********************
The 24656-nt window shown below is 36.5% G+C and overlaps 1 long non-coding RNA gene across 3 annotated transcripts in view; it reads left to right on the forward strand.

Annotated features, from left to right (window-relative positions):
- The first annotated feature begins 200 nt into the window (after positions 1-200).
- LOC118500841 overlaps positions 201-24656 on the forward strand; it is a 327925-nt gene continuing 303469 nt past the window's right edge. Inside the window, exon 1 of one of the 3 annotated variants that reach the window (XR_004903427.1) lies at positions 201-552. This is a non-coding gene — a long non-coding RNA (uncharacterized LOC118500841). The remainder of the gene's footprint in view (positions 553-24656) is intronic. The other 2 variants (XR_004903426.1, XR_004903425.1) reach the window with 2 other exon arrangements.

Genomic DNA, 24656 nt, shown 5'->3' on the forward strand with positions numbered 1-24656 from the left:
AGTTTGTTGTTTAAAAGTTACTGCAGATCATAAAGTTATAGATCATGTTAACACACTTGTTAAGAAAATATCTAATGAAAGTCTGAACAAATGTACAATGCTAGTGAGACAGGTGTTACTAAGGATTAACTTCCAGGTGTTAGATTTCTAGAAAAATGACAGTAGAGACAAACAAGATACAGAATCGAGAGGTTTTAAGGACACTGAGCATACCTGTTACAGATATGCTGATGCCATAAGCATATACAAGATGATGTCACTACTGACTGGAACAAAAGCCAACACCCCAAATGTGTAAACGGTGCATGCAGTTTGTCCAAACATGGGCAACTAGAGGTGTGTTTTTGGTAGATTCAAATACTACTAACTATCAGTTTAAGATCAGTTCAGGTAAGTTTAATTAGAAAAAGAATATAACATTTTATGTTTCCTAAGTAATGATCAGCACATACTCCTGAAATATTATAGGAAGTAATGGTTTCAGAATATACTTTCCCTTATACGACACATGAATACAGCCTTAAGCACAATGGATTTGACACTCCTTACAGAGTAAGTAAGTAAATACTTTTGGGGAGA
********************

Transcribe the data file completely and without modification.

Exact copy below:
The 24656-nt window shown below is 36.5% G+C and overlaps 1 long non-coding RNA gene across 3 annotated transcripts in view; it reads left to right on the forward strand.

Annotated features, from left to right (window-relative positions):
- The first annotated feature begins 200 nt into the window (after positions 1-200).
- LOC118500841 overlaps positions 201-24656 on the forward strand; it is a 327925-nt gene continuing 303469 nt past the window's right edge. Inside the window, exon 1 of one of the 3 annotated variants that reach the window (XR_004903427.1) lies at positions 201-552. This is a non-coding gene — a long non-coding RNA (uncharacterized LOC118500841). The remainder of the gene's footprint in view (positions 553-24656) is intronic. The other 2 variants (XR_004903426.1, XR_004903425.1) reach the window with 2 other exon arrangements.

Genomic DNA, 24656 nt, shown 5'->3' on the forward strand with positions numbered 1-24656 from the left:
AGTTTGTTGTTTAAAAGTTACTGCAGATCATAAAGTTATAGATCATGTTAACACACTTGTTAAGAAAATATCTAATGAAAGTCTGAACAAATGTACAATGCTAGTGAGACAGGTGTTACTAAGGATTAACTTCCAGGTGTTAGATTTCTAGAAAAATGACAGTAGAGACAAACAAGATACAGAATCGAGAGGTTTTAAGGACACTGAGCATACCTGTTACAGATATGCTGATGCCATAAGCATATACAAGATGATGTCACTACTGACTGGAACAAAAGCCAACACCCCAAATGTGTAAACGGTGCATGCAGTTTGTCCAAACATGGGCAACTAGAGGTGTGTTTTTGGTAGATTCAAATACTACTAACTATCAGTTTAAGATCAGTTCAGGTAAGTTTAATTAGAAAAAGAATATAACATTTTATGTTTCCTAAGTAATGATCAGCACATACTCCTGAAATATTATAGGAAGTAATGGTTTCAGAATATACTTTCCCTTATACGACACATGAATACAGCCTTAAGCACAATGGATTTGACACTCCTTACAGAGTAAGTAAGTAAATACTTTTGGGGAGA